A matrix is composed of several rows and columns of numbers:
As shown in [1], a m x n (dimension) matrix has m rows and n columns. The elements of the matrix are denoted by a_{ij} where i = the row number, and j = the column number. In biomechanics and motion analysis, 3 x 3 and 3 x 1 matrices are the most commonly used types. A matrix of m = n is called a square matrix. In a diagonal matrix which is a square matrix, all elements except the diagonal ones (i = j) are zero:
Matrices of the same dimension can be added or subtracted, element by element:
As shown in [2], matrix addition is commutative. When a matrix is multiplied by a scalar, all the elements of the matrix magnify by the scalar value:
This operation is commutative as shown in [4]. Transpose of a m x n matrix is a n x m matrix whose columns are identical to the corresponding rows of the original matrix:
Note in [5] that the superscripted t , ()^{t}, is used as the symbol for the transpose. Transposing suffices the following:
One of the most useful properties of the matrix is the matrix multiplication. Imagine a system of linear equations:
where a's & c's = scalars, and x, y & z = the unknowns. [7] can be simplified as:
[8] is expressed in matrix multiplication form. The general form of matrix multiplication is
or
Note that the number of columns in the left vector (n in [9]) must be the same to the number of rows in the right matrix. The dimension of the resulting vector is m (rows of the left matrix) x p (columns of the right matrix) as shown in [9]. The matrix multiplication is not commutative:
but is distributive:
Similarly:
Matrix multiplication is also associative:
For any scalar d:
An identity matrix (I) is a square matrix whose diagonal elements are all 1 while the offdiagonal elements are all 0:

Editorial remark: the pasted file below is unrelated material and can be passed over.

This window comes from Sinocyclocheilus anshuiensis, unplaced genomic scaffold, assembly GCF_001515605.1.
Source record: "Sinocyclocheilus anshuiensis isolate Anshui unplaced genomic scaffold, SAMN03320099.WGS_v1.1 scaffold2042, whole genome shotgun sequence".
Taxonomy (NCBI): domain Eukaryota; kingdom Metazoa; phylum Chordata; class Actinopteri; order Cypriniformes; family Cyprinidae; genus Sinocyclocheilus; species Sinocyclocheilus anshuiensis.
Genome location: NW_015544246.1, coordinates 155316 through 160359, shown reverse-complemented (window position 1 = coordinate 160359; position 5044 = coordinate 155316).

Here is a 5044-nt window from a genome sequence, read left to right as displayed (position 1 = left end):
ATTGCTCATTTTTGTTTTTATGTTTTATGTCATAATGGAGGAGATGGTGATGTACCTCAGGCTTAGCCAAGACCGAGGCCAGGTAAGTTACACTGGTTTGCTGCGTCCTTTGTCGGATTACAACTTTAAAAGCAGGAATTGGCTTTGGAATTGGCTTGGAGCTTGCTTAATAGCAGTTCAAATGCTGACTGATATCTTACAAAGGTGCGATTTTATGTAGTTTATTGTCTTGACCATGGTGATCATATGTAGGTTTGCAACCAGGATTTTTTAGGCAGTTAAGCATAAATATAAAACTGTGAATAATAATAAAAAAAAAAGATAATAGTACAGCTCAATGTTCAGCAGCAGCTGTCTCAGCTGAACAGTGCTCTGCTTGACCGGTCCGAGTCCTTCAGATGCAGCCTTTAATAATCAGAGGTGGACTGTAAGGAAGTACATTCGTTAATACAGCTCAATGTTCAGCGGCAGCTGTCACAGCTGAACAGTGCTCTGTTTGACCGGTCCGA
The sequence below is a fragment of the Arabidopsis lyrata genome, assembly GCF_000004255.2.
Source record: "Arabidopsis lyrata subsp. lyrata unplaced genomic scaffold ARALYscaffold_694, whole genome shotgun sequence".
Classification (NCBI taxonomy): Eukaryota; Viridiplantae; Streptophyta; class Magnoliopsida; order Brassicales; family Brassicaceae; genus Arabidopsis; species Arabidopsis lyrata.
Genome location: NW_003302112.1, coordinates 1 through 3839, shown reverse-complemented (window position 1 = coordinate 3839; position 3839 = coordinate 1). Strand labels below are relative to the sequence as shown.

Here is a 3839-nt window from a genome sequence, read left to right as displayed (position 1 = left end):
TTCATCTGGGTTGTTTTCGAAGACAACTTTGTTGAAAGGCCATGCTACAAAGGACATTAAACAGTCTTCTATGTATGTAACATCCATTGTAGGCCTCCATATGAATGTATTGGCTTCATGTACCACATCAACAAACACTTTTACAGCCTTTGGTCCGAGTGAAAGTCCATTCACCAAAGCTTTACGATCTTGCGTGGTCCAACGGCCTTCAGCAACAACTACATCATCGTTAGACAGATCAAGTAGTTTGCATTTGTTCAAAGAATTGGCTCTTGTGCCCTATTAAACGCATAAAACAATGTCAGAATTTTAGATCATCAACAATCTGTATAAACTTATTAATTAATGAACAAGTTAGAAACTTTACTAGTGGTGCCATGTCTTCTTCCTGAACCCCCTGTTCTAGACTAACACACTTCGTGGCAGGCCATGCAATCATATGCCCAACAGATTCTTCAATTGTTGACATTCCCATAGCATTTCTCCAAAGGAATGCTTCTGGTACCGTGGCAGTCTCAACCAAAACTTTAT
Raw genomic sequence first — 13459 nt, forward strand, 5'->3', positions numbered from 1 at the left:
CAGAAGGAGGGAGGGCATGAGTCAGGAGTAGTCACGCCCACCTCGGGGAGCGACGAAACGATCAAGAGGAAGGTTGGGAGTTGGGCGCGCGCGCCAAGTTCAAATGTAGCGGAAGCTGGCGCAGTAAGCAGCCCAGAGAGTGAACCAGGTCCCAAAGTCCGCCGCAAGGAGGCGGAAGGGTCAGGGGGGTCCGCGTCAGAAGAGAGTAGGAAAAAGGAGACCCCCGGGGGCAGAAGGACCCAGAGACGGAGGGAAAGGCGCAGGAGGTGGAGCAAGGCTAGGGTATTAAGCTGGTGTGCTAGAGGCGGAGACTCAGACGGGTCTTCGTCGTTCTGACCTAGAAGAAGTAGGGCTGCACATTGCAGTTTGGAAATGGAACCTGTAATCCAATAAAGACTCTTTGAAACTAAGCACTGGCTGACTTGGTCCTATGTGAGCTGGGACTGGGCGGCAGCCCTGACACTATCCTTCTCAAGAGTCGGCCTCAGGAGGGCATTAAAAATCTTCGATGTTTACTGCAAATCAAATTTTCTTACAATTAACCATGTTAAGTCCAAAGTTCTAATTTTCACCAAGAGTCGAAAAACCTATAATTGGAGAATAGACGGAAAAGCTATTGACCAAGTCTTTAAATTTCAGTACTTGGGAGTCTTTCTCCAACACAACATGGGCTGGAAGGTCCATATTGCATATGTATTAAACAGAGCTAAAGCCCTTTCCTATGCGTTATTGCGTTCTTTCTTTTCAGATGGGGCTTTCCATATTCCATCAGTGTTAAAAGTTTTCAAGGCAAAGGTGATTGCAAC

Then:
where d shown in [17] is the Kronecker delta:
From [5] and [9]:
The determinant of a 2 x 2 matrix is defined as:
The determinant of a 3 x 3 matrix can be reduced to a series of the determinants of 2 x 2 matrices:
To generalize [21] for any square matrix, a new matrix needs to be defined:
In other words, matrix a_{ij} is matrix a less the ith row and the jth column. Then, [21] can be generalize to
[23] is called a cofactor expansion across the first row of a. In fact, the determinant of a can be cofactorexpanded across any row or column:
The following properties of the determinant hold:
The inverse matrix of a square matrix suffices the following relationship:
where a^{1} = the inverse matrix of a, and I = the identity matrix. For a square matrix to be invertible, its determinant must not be 0. The inverse matrix of square matrix a can be expressed as
The matrix of cofactors of a on the right side in [27] is called the adjugate of a. Note in [27] that element a_{ij} of the adjugate is associated with det(a_{ji}) rather than det(a_{ij}). A system of linear equations such as that in [8] can be generalized as
where a = the known square coefficient matrix, b = the known column matrix, and x = the unknown parameter matrix. If matrix a is invertible, the unknown parameters can be obtained as follows:
In motion analysis, matrix a shown in [28] is generally not square. If matrix a is not a square matrix, the system of linear equations can be solved as
[30] is the socalled least square method. See Least Square Method for more details. 
© YoungHoo Kwon, 1998